Veronicah Moraa Pickering made history in the United Kingdom (UK) army in 2021 after being appointed the Royal Air Force (RAF) Honorary Air Commodore by Queen Elizabeth II, becoming the first black woman and Kenyan to ever hold such a title.
“The Air commodore is a one-star rank and is an air officer rank being immediately senior to group captain and immediately subordinate to air vice-marshal,” Ms Moraa starts after we exchange pleasantries.
She terms wearing the RAF uniform an honour, noting that the ability to represent the people is a privilege.
Ms Moraa was born in Kenya, Kisii County, before her family moved to England during the 1960s. The 60-year old has over 25 years of experience working in the public sector.
She has held positions in social work, as a children's guardian, and as an international child protection adviser for the United Nations.
She is currently a partnership diversity and inclusion consultant and executive coach, advocating for the needs of various communities.
In May 2013, she was made the deputy lieutenant for Nottinghamshire.
“I was not accustomed to receiving recognition until recently. Before this, the only other award I got was in primary school where I emerged the best school-attendee.
But this is mostly due to the poverty I grew up in as a daughter of a single mother and Kenyan immigrant to the United Kingdom. My illiterate mother pushed my sister and I to attend school every day,” she reminisced of her late mother.
“When we moved to the UK, we were so poor and largely depended on the state for survival. We had free school dinners, and free uniforms. We even got some money from the state to help pay for our food. I vividly remember how happy the free school uniform made me feel. It remains the only uniform I've worn until I wore the RAF ones,” recounts the mother of two.
Moraa says being appointed the RAF Honorary Air Commodore was unbelievable! “When I was approached to accept the post, I was quite hesitant because I didn't think I matched the conventional image of somebody who would be in that rank - a black woman in the RAF- since I had not seen that image before. It was just surreal."
“Every time I go out and do something as a black woman in these big roles, I feel like I am representing Kenya and that makes me very proud. I'm a daughter of Kenya and even if I am not representing the country officially, I will always have my roots in Kenya. No matter how high I fly up the career ladder, whenever I go out in the streets of UK, I remain a black Kenyan woman. I have even proudly given my children and grandchildren Kisii names,” she says with a smile.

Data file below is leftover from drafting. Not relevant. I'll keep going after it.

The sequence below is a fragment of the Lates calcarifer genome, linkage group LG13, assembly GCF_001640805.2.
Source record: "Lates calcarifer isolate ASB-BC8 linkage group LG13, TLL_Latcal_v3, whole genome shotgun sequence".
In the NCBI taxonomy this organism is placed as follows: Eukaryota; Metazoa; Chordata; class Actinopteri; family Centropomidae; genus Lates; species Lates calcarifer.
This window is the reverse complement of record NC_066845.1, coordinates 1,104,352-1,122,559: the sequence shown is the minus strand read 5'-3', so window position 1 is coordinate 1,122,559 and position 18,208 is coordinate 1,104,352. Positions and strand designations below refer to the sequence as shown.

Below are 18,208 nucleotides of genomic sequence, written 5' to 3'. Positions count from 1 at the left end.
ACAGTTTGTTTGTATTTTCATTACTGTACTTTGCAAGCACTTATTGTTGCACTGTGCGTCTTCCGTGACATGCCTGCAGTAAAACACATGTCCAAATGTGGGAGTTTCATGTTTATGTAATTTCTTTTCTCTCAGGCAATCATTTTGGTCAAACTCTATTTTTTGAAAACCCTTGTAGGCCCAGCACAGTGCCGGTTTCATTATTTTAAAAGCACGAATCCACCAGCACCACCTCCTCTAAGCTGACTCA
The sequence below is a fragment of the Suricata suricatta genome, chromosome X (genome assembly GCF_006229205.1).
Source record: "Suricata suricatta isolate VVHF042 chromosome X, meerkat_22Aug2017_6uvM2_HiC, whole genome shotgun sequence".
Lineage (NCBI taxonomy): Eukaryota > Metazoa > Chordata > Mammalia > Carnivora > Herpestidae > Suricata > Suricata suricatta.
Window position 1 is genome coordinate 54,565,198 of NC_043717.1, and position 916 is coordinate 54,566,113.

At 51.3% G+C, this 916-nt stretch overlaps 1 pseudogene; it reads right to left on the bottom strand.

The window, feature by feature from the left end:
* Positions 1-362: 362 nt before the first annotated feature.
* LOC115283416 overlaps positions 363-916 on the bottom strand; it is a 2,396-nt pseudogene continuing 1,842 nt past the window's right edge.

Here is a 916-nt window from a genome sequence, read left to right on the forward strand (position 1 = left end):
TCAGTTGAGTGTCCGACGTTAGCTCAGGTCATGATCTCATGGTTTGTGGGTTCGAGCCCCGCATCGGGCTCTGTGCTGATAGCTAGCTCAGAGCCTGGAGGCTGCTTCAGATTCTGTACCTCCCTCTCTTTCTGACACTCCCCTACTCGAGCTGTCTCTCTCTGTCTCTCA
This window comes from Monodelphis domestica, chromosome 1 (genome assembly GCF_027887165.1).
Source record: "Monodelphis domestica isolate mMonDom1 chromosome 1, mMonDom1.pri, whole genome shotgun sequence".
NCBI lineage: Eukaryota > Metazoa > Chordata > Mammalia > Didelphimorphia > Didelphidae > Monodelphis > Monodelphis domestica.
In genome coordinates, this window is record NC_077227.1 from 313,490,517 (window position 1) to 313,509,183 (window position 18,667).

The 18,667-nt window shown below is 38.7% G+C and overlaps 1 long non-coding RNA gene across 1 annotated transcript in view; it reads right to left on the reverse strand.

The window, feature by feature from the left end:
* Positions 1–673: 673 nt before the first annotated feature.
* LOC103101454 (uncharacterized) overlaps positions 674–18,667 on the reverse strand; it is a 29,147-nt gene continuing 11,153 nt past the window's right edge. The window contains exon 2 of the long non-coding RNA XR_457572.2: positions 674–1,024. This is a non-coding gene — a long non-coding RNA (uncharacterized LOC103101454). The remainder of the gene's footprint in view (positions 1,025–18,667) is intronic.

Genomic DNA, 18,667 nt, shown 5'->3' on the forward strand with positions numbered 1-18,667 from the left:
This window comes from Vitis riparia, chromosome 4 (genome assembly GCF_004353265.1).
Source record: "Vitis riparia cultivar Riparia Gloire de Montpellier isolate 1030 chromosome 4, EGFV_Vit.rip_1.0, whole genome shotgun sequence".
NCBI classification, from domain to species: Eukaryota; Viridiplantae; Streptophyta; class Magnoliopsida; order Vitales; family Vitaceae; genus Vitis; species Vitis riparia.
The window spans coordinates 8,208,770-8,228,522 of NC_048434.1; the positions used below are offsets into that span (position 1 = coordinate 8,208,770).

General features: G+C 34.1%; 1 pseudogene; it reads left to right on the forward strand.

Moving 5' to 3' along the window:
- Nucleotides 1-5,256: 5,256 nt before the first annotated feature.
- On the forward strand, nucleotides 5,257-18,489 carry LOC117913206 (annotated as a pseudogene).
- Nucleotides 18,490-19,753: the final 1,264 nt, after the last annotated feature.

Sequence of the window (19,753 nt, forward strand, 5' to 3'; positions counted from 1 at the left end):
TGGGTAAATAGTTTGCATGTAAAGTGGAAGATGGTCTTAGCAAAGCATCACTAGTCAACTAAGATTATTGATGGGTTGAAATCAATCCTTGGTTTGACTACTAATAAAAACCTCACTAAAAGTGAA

In July 2022, Moraa was awarded the title of Moran of the Order of the Burning Spear by President Uhuru Kenyatta, another historic milestone for her. “Though I am yet to collect the award, it was a great honour for me and I hope to collect it in February next year as I am scheduled to come to Kenya,” she says. She is the only person in the UK to have been given the title this year.
Growing up, Moraa knew something was wrong with her as she struggled with reading. It was not until later in life that she was formally diagnosed with dyslexia -a learning disorder characterised by difficulty. “I always struggled with reading and as a result, I adopted working with my other skills such as creativity and talking. And this is what happens with most dyslexic people, they adopt and use their other magnified skills,” she says.
It was not until when her sister was diagnosed with the condition (at the age of 40) that she also decided to seek medical intervention.
“I was not surprised by the results at all since dyslexia is genetic. My sister has it, her son has it, I have it and I think my late mother also suffered from it.”
But despite this, Moraa is not done making history yet! She is set to notch another first in 2023 when she takes up the role of High Sheriff of Nottinghamshire for a period of one year. “Nottinghamshire is one of the shrievalty counties of England and in this role, I will be representing and supporting the royal family as well as delivering for the King’s judiciary,” she explains. “Being the first Black African/Caribbean and Kenyan woman in the position is indeed an enormous honor,” she intimates.
She says her greatest achievement so far has been the ability to persevere in the face of adversity. “My spirit of not giving up and my ability to push through barriers has helped me get to where I am today. I am also very proud that through this spirit, I have proved to others that indeed, it can be done as long as the will is there. The choice of friends that I choose and keep has also been very instrumental.”
Moraa, who has lived in the UK for slightly over 50 years, is married to Roy Pickering, a Nottinghamshire born artist. She however visits Kenya quite often just to reconnect and keep in touch with her home country.
The trailblazer owes most of her success and passion for service to the people to her maternal grandmother who took care of her when she was a young girl before they moved to the UK. “Christine Boisabi, that is my grandmother’s name and she was a leader in her own right. I watched her serve people in her community diligently and effortlessly during my early years and she lived to 104 years of age,” she fondly notes.
For fun, she loves dancing, nature walks and socialising. “I am naturally a very social person. I love bringing people together and as such, you will find me hosting friends and the extended family for dinner most weekends,” she concludes.